<
>

Spinks followed rough road to the top

2/3/2005

Blessed
1. To confer well-being or prosperity on.
2. To endow, as with talent.

Cory Spinks feels blessed.

It's the gratitude of a young man who has seen the tough times and came
through unscathed, and a feeling shared by many who have survived the knives
that life has thrown at them.

So if you go by the dictionary definition, the welterweight champion has
indeed been touched by a higher power. His talent is undeniable -- a mixture
of genetics and hard work. As far as prosperity goes, the nearly sold-out
arena at St. Louis' Savvis Center that will see Spinks defend his title
against Zab Judah on Saturday speaks volumes.

But it would be too easy to chalk Spinks' rise to the top of the boxing
world up to divine intervention. It would disregard the hard times, the
tragedies, the abandonment, the apathy from the boxing world, and all the
other facets of Spinks' life that are too frequently glossed over.

For this success was far from overnight.

When Spinks battles Judah on Saturday, close to 20,000 hometown fans will
greet him (18,000 seats have been sold at press time). Yet over three years
ago, it was a much different story when Spinks walked up the four steps into
the ring at the Adam's Mark Hotel in St. Louis.

That night in 2001, Spinks was 28-1 and a welterweight contender rising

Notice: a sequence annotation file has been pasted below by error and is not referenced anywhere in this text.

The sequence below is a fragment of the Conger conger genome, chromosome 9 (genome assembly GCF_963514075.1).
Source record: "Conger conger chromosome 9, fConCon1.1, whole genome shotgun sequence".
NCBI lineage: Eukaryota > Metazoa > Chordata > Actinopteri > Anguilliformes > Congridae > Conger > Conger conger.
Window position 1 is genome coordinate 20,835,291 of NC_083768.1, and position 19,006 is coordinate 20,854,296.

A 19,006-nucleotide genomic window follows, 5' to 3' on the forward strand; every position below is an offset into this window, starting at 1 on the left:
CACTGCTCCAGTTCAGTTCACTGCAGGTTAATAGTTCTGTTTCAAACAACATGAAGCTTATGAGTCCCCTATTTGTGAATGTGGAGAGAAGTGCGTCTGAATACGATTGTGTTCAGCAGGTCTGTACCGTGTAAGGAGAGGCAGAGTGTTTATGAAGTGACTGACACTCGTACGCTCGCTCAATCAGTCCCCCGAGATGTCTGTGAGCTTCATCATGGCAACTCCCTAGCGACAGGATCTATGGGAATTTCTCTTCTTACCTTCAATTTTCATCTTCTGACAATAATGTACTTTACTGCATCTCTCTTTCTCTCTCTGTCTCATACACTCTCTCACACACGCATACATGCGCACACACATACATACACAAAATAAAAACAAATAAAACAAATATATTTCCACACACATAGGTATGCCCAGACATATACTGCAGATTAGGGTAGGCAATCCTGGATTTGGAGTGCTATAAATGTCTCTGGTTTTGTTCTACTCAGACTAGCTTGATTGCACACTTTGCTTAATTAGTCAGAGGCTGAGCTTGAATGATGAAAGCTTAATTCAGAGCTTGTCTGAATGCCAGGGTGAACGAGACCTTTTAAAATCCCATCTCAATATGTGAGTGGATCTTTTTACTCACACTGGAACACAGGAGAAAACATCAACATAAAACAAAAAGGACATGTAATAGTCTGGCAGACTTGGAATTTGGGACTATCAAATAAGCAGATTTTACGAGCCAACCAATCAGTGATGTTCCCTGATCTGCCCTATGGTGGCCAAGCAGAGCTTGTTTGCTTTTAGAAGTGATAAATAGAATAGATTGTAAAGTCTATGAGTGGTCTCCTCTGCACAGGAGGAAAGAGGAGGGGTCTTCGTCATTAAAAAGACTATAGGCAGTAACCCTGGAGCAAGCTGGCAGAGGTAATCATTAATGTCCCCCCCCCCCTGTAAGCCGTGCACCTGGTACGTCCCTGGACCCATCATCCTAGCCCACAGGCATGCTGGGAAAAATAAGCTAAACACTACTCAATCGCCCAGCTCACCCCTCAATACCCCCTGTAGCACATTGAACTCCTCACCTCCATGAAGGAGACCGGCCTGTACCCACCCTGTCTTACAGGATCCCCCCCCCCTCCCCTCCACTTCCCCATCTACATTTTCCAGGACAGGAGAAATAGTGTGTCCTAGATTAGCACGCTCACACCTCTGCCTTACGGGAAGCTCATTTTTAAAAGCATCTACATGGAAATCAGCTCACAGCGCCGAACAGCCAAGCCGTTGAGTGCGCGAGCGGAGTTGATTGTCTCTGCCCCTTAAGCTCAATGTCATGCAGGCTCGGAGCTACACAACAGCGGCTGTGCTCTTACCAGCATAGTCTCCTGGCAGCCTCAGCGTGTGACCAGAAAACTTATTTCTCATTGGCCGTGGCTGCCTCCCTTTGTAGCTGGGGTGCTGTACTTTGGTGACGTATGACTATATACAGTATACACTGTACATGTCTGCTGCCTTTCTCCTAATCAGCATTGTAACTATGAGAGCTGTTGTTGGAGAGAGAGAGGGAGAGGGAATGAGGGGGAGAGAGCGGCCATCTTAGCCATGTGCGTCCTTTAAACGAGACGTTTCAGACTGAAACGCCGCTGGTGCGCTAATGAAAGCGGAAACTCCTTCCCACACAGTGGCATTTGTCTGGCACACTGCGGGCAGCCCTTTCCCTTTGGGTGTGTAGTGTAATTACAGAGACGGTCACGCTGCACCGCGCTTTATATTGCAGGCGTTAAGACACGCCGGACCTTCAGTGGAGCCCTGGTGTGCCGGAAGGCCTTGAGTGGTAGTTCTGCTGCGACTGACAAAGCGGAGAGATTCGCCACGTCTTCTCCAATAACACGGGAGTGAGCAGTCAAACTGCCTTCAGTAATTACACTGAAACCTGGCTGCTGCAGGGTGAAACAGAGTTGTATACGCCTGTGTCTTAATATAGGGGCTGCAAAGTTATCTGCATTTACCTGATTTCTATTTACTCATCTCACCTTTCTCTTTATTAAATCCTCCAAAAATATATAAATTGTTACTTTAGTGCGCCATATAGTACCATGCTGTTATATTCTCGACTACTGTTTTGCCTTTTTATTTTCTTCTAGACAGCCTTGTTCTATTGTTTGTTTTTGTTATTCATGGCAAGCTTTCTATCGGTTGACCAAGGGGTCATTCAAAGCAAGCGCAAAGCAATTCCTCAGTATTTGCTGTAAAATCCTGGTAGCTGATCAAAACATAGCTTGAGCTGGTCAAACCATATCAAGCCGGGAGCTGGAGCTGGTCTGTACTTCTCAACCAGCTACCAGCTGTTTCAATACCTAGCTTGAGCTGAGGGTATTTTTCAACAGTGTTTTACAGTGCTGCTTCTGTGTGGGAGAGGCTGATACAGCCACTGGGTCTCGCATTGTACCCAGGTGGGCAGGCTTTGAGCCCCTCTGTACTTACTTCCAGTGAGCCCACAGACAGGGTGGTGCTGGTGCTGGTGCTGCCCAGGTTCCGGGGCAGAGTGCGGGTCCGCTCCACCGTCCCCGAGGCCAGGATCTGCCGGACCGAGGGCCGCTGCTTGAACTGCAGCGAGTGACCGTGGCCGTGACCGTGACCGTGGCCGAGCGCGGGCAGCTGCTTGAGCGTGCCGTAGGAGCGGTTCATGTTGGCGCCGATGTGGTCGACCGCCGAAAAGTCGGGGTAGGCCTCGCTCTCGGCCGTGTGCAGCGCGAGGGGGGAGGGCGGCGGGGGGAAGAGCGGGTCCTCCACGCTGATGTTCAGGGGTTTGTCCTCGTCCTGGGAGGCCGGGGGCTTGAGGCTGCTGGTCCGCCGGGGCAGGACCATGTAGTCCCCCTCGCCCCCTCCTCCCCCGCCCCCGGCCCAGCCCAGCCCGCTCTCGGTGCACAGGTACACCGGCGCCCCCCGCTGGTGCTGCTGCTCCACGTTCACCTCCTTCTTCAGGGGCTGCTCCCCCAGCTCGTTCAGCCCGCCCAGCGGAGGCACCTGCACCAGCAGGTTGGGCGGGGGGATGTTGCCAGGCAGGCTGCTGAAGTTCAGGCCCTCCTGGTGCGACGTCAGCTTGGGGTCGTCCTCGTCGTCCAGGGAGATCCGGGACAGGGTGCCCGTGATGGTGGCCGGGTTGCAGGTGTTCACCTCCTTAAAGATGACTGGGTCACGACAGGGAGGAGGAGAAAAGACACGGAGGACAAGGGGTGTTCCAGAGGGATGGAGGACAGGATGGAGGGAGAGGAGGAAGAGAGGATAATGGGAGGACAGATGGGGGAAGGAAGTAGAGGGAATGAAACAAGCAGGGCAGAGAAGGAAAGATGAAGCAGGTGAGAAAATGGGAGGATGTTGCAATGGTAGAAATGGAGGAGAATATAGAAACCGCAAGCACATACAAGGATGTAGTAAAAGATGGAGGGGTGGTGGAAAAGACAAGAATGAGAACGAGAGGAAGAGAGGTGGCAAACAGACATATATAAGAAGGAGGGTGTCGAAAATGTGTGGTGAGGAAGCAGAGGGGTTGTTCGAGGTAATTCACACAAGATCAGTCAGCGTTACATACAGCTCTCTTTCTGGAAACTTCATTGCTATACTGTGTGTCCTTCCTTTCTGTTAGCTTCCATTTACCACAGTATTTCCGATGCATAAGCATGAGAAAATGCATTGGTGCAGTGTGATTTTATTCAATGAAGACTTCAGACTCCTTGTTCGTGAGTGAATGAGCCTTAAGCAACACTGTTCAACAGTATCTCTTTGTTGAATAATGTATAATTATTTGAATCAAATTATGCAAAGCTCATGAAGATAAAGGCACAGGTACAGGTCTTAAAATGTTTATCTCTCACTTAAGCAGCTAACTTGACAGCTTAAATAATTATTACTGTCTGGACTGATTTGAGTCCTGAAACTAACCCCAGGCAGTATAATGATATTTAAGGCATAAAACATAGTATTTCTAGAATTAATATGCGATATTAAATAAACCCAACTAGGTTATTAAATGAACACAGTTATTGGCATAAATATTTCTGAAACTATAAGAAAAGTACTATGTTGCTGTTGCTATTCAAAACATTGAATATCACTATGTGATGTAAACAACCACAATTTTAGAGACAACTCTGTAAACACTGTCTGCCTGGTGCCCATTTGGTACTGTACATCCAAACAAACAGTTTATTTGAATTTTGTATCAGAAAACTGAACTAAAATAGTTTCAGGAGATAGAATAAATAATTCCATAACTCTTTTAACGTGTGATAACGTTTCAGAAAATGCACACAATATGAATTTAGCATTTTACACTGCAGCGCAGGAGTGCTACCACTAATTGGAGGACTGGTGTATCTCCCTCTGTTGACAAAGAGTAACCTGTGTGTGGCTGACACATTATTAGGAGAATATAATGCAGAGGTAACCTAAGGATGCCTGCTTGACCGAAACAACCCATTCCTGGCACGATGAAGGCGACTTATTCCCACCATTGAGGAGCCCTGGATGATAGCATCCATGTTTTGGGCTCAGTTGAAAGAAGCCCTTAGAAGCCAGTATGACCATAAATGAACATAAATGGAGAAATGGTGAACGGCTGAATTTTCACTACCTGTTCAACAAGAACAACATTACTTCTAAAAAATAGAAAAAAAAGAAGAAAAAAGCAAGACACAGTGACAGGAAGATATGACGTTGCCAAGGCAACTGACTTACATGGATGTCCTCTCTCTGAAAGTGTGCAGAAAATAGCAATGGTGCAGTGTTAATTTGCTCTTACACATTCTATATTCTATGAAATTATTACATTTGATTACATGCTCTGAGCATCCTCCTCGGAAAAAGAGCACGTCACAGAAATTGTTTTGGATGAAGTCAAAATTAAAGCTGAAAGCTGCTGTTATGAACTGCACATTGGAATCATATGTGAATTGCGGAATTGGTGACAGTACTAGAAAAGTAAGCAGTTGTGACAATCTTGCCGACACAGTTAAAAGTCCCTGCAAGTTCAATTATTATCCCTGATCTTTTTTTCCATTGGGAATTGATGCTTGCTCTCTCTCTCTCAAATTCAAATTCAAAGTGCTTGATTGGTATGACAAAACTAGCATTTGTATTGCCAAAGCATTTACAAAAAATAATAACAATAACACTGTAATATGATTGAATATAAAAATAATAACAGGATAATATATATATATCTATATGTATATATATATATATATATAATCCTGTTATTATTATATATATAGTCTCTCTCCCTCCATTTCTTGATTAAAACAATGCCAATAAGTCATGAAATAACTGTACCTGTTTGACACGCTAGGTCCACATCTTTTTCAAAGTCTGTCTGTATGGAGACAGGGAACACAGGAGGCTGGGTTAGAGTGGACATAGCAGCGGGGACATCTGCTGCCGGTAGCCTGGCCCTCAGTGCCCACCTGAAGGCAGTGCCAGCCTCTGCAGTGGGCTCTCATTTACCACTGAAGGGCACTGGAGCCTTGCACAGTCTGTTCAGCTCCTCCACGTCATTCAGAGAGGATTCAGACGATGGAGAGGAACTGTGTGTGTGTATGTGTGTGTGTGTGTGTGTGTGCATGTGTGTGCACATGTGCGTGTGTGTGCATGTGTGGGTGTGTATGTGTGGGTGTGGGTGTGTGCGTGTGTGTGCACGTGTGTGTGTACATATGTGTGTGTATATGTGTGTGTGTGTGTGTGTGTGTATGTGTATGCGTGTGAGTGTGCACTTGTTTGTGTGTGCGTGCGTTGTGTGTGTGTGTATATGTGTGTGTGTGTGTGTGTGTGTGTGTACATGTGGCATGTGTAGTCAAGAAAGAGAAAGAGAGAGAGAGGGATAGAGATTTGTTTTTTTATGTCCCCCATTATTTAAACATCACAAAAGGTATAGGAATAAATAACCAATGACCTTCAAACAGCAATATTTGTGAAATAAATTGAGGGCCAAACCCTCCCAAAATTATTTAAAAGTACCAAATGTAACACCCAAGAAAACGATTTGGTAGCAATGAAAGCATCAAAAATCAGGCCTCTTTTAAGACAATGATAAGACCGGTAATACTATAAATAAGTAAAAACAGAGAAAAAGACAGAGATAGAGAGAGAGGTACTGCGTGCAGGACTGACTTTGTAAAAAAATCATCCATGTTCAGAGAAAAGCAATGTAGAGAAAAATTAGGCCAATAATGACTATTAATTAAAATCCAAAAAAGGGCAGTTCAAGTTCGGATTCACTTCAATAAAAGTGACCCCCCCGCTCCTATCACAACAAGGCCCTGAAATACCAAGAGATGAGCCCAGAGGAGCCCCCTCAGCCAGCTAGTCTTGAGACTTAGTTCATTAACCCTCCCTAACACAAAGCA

everywhere but in the public eye. He had the name, he had the backstory, but
when the bell rang, he didn't have the furious aggression of his father Leon
or the punch of his uncle Michael. He was a stylist, a counterpuncher, and a
kid who took the adage "the manly art of self-defense" literally. In his
corner was a St. Louis cop named Kevin Cunningham, known in the community
for his police work, not his ability to hang with the McGirts, Stewards, and
Futches of the world.

Spinks battled a Tennessee native named Charles Ward that night. Ward, 37,
had the kind of record you don't want to brag about ­- 6-11 -- and a Spinks
victory was a foregone conclusion. But it didn't matter. As Spinks
remembers, "it was a pretty nice crowd. St. Louis supported me like they
always did when I was coming up."

Just a few weeks before Christmas, fans packed the hotel that night, and
the city's favorite son won an easy eight-round decision in the place
described on its Web site as the city's "favorite place to meet."

St. Louis knew who Cory Spinks was. They knew that despite the fact that
his father won the most prestigious title in the world from the most